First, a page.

• Understand the source of the aggression – Sometimes there is a medical component to aggression. Dogs with ear infections, arthritis, and many other ailments can seemingly become suddenly aggressive. Others are resource guarders, as seen in our resource guarding article, and need to understand that their behavior is not acceptable. Some dogs that are dog aggressive were attacked and are now just afraid of all dogs. Sometimes we don’t know why the dog is aggressive, and that’s okay too. The training and management will almost always be the same.
  • Stop making excuses – This is something everyone likes to do, especially with dogs with an unknown history. Many people with aggressive rescued dogs feel that they are aggressive because they were abused. This is very often not the case. But if it is, it’s not really all that important. What’s important now is that your dog is aggressive and you need to manage that aggression. Many people will allow resource guarding to continue because they think their dogs are protecting them. Again, this is most often incorrect. Understanding the source of the aggression can be useful, but it should not be an excuse for enabling the behavior.
  • Dogs don’t differentiate – Most people want to view their dogs as some sort of protection against the bad guys in the outside world. We don’t mind when our dogs bark to alert us when someone comes to the door, or even stop a robber from entering our homes. Unfortunately, you cannot have both your neighborhood playmate and your protection dog all in one package. As much as we love them, Lassie and Rin Tin Tin are fictional characters. A truly aggressive dog will not differentiate between Uncle Bob and a burglar when one or the other walks in your front door. If you want a protection dog, you need to realize that this same dog will not be the same one lounging by the fireplace during the Christmas party. He’s going to need to be contained when people are coming over.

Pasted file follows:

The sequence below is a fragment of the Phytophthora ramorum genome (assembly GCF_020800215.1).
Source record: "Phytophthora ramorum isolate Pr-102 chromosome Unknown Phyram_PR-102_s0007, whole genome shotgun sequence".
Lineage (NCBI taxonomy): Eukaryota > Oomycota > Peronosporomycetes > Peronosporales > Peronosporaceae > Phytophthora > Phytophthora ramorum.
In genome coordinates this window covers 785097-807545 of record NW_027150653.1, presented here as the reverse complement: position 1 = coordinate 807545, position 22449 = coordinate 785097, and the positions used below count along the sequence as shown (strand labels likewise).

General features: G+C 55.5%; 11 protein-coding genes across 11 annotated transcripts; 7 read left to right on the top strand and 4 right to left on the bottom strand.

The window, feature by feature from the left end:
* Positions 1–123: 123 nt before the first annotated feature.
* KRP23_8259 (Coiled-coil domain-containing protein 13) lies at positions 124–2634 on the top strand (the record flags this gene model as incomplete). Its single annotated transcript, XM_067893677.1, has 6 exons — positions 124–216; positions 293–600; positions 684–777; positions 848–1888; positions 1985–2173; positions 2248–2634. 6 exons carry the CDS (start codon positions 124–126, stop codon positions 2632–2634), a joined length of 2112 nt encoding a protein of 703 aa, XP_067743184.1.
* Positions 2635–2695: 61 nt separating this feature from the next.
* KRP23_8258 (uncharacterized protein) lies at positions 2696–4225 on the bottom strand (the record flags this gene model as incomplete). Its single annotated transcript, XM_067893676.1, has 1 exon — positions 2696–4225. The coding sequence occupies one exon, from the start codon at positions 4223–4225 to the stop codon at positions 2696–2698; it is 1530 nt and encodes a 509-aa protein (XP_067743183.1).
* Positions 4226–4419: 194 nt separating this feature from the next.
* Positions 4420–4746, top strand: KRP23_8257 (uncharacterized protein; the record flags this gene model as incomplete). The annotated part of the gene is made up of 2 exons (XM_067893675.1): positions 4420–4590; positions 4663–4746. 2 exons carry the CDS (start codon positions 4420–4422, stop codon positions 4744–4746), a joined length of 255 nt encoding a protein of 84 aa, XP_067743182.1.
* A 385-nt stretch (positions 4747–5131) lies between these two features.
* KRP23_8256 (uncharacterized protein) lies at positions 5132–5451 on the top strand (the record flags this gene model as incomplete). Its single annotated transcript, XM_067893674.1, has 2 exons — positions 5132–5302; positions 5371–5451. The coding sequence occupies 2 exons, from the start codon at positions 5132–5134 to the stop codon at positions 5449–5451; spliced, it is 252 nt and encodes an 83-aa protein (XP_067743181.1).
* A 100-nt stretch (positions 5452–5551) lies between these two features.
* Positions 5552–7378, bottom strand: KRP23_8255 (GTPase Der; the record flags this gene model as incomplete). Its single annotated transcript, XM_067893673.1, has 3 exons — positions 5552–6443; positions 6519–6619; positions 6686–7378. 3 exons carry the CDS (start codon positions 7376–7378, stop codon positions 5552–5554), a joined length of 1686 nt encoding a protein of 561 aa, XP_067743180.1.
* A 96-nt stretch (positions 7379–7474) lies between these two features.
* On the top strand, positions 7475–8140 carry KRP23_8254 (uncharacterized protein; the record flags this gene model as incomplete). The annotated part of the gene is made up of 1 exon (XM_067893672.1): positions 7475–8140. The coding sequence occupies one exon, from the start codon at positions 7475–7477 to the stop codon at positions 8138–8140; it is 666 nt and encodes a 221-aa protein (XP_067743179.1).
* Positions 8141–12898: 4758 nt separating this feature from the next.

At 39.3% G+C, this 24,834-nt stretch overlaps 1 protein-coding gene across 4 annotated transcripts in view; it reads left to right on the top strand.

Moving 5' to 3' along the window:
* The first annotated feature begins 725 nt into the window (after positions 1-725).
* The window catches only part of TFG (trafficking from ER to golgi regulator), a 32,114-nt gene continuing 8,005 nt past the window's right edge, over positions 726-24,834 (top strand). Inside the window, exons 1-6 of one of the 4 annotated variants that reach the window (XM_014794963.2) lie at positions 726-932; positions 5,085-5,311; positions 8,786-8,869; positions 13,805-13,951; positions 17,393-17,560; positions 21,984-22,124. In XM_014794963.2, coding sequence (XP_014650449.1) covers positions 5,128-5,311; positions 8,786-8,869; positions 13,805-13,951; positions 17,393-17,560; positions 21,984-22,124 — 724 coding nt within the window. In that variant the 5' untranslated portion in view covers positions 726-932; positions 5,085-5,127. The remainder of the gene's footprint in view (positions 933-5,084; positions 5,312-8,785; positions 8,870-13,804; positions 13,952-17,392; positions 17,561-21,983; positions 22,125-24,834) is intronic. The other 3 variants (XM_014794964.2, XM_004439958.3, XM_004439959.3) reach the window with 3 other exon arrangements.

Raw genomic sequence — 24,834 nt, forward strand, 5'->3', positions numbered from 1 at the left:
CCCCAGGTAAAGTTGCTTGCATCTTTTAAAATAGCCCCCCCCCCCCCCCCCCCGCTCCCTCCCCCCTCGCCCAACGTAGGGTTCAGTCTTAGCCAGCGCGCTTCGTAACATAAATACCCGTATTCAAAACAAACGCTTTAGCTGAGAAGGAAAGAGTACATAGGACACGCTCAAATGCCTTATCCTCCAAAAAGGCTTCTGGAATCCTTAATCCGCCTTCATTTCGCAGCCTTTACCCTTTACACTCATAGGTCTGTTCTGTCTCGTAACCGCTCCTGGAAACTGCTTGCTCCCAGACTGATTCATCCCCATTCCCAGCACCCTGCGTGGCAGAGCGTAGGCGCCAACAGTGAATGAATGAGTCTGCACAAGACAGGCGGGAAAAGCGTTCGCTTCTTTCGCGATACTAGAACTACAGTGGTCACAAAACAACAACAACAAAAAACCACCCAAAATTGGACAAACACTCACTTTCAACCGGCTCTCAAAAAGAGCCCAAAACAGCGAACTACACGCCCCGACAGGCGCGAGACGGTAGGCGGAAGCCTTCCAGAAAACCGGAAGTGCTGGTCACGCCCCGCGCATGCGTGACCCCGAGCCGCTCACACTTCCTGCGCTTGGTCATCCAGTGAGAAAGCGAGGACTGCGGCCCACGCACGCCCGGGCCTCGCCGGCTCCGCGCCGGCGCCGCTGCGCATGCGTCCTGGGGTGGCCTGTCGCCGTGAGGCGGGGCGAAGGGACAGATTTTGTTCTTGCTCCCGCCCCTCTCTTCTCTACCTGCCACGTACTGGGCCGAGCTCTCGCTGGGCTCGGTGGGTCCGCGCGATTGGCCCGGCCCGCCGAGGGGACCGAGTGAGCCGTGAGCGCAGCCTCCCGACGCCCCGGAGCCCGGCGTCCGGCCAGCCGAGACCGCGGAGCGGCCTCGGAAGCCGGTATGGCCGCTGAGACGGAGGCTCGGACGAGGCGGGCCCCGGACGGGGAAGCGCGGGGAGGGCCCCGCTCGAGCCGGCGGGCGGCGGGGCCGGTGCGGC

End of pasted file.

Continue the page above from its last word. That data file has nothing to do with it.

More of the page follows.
Aggression is serious. Whatever the cause may or may not be, an aggressive dog will hurt somebody. Aggression left unaddressed will escalate and become a liability for you and your family. This not only puts you and other people at risk, but your dog as well. Dogs with bite histories do not fare well with authorities and will eventually be sentenced to humane euthanasia if they’re allowed to continue the aggressive behavior. So if you notice any aggression in your dog at all, it’s time to take action. Pull yourself up by your bootstraps, take control with the help of a professional, and start the path to a safer, healthier, and more enjoyable life with your furry best friend.



About the Author

Katie is a professional dog trainer located in Southern California, with a background of experience as a veterinary assistant as well. She has trained and competed with multiple breeds in AKC Obedience and Rally, agility, herding, Schutzhund/IPO, French Ring and conformation. She has been involved in dogs since she was a child, and specializes in protection dogs, working dogs, and aggression issues. You can visit her website, Katie’s Dog Training, to find out more information about her training and accomplishments. When she’s not helping others and writing, she’s out on the field with her Belgian Malinois and Pembroke Welsh Corgi.

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Written by Katie Finlay